More Georgians Participated in First Day of Early Voting for Senate Runoffs than for General Election

Georgia's unprecedented double Senate runoffs are drawing record-breaking levels of early voting turnout.

Data from the secretary of state's office showed 168,093 people cast in-person absentee ballots—a significant increase from the roughly 128,000 Georgians who participated in the first day of in-person early voting for the November general election.

That brings the total number of votes cast so far in the Georgia Senate runoffs to 482,250 as the state has already received 314,157 absentee ballots through the mail.

More than 1 million absentee ballots have been requested for the runoffs next month when incumbents Kelly Loeffler and David Perdue will face off against Democrats Raphael Warnock and Jon Ossoff.

Georgia state law says that absentee ballots can be requested through the Friday before the election, which means registered voters can request their mail-in ballot up until January 1, 2021. Early voting ends in many Georgia counties on December 31. The runoff election will take place on January 5.

The Peach State has been the center of the political universe as both parties fight for majority control of the Senate.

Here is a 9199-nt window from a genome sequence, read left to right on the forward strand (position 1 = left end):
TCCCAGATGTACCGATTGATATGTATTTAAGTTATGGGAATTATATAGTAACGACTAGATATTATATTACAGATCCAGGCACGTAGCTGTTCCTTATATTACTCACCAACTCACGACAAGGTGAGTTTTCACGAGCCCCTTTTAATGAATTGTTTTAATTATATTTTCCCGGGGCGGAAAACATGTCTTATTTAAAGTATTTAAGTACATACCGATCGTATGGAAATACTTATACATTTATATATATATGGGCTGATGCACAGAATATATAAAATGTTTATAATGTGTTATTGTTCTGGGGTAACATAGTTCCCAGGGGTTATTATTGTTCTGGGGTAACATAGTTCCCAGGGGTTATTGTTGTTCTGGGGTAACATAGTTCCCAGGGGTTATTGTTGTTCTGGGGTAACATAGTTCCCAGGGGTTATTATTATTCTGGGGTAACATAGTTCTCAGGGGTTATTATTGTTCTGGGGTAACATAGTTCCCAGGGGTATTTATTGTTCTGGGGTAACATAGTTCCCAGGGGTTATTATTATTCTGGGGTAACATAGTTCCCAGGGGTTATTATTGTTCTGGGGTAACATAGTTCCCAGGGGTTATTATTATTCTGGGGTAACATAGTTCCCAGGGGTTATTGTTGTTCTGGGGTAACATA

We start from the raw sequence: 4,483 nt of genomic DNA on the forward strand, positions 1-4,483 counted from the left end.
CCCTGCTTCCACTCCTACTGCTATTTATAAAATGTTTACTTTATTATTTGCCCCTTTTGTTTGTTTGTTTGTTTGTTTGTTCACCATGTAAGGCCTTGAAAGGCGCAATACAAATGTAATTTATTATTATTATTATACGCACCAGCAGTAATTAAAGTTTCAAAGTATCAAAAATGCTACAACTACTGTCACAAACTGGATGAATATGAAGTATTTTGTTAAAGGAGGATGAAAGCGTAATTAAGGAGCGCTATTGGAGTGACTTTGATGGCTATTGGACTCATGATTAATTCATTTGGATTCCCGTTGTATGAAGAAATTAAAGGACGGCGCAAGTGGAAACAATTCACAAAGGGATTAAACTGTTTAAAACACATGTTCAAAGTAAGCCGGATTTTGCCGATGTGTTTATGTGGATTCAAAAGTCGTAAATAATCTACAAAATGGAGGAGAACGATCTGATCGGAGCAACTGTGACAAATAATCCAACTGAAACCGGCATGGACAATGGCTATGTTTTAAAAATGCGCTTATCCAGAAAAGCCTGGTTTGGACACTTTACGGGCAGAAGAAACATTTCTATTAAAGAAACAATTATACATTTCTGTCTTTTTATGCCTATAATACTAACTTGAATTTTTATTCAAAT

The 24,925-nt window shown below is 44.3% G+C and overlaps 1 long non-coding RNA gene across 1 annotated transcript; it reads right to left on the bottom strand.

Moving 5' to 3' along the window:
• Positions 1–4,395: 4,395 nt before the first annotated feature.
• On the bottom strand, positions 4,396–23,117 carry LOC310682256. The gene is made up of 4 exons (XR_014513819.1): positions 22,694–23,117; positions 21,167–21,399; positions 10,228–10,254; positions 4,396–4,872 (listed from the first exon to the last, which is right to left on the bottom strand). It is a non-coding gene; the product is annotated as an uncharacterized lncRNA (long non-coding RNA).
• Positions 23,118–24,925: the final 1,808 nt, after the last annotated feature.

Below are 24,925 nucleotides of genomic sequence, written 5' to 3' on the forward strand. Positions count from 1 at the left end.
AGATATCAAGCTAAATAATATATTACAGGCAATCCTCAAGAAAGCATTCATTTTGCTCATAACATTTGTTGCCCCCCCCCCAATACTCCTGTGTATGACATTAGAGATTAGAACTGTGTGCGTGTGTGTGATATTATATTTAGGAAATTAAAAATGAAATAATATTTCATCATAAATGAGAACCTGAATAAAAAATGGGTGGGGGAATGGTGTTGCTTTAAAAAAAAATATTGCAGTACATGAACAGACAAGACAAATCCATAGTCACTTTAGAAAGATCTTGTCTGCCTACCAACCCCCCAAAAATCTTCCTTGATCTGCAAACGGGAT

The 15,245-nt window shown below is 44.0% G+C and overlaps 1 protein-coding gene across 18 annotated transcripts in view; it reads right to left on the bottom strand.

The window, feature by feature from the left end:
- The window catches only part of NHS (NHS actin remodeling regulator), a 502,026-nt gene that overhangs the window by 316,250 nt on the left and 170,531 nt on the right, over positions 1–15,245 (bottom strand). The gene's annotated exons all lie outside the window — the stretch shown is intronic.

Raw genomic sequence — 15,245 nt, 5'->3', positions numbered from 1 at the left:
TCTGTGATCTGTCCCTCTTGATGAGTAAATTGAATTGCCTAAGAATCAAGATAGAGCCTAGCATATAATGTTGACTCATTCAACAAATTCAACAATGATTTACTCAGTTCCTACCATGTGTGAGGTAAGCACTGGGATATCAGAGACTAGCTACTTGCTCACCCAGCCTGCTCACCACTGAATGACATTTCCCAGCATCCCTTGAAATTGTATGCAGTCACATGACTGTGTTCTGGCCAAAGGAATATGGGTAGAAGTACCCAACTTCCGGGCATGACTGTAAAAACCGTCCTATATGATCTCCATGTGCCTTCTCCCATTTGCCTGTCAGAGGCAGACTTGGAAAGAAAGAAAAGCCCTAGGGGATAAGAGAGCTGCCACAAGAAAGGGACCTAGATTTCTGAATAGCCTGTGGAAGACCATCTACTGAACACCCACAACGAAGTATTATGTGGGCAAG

Republicans are poised to control at least 50 seats in the next Senate, while Democrats will have 46 seats. Two independent senators caucus with the Democrats, bringing their total vote power to 48.

If Ossoff and Warnock both win their races, party control of the Senate would be split 50–50 and Democratic Vice President-elect Kamala Harris would be responsible for casting any tie-breaking votes.

georgia in-person early voting Senate runoffs
Voters line up for the first day of early voting outside of the High Museum polling station on December 14, 2020, in Atlanta, Georgia. Georgians are headed to the polls to vote in a runoff election for two U.S. Senate seats. Jessica McGowan/Getty

Democrats are riding a blue wave in Georgia after flipping the state for the first time in 28 years. President-elect Joe Biden is the first Democratic nominee to win the state's 16 electoral votes since Bill Clinton.

Biden will be visiting Georgia on Tuesday to campaign for Ossoff and Warnock, adding to the list of prominent Democrats to encourage residents to get out and vote for Ossoff and Warnock.

Earlier this month, former President Barack Obama joined the two candidates for a virtual rally. During the event, Obama told viewers: "You are now once again the center of our civic universe because the special election in Georgia is going to determine, ultimately, the course of the Biden presidency and whether Joe Biden and Kamala Harris can deliver legislatively all of the commitments they've made."

Both President Donald Trump and Vice President Mike Pence have made appearances on behalf of Perdue and Loeffler. During a rally in Augusta last week, Pence encouraged residents to vote absentee as soon as possible.

"Stay in the fight to keep America great," Pence said. "That's what's on the line, to preserve the progress that we've made, to protect our values and our liberties. We need you to do a couple of things, folks. First off, we need you to vote."